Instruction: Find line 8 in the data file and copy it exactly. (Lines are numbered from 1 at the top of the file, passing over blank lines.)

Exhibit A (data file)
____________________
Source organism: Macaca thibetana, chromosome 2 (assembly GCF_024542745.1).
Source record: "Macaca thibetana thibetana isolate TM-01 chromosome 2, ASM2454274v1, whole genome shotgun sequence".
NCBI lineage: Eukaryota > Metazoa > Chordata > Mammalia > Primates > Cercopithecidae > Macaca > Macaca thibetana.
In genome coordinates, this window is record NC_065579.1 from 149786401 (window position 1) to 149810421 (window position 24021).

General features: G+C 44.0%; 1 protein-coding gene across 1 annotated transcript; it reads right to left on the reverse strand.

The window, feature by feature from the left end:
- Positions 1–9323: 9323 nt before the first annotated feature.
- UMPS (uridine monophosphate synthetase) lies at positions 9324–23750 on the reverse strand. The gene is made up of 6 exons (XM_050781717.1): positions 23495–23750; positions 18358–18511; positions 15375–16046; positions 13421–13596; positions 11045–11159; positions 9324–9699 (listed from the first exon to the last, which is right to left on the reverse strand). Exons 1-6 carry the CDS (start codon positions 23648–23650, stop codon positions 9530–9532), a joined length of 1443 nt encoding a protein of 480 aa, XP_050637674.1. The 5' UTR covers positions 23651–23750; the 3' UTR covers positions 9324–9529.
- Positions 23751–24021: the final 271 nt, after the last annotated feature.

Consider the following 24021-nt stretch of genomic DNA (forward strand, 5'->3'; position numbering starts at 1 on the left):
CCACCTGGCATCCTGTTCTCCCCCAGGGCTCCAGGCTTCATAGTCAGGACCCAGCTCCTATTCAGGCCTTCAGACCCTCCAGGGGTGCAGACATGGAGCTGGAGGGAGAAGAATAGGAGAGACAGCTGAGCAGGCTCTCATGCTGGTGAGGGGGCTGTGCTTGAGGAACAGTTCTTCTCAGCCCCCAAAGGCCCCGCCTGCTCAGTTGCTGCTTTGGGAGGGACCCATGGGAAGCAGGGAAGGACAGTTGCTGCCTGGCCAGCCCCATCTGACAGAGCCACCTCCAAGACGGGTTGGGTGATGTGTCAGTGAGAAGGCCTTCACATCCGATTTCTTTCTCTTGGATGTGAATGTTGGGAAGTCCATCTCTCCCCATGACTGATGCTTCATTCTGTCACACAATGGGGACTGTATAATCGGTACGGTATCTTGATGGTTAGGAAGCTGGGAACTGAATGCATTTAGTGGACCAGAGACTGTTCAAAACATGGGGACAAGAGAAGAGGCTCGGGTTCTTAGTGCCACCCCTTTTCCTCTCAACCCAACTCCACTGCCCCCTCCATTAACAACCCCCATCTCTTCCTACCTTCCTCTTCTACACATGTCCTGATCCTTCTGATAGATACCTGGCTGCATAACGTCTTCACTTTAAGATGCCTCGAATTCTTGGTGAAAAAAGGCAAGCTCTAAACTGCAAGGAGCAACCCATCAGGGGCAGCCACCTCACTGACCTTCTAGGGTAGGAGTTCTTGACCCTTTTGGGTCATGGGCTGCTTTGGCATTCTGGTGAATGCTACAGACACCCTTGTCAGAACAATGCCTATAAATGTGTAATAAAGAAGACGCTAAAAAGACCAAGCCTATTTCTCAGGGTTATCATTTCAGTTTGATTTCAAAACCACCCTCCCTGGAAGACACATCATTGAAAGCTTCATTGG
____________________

- UMPS (uridine monophosphate synthetase) lies at positions 9324–23750 on the reverse strand. The gene is made up of 6 exons (XM_050781717.1): positions 23495–23750; positions 18358–18511; positions 15375–16046; positions 13421–13596; positions 11045–11159; positions 9324–9699 (listed from the first exon to the last, which is right to left on the reverse strand). Exons 1-6 carry the CDS (start codon positions 23648–23650, stop codon positions 9530–9532), a joined length of 1443 nt encoding a protein of 480 aa, XP_050637674.1. The 5' UTR covers positions 23651–23750; the 3' UTR covers positions 9324–9529.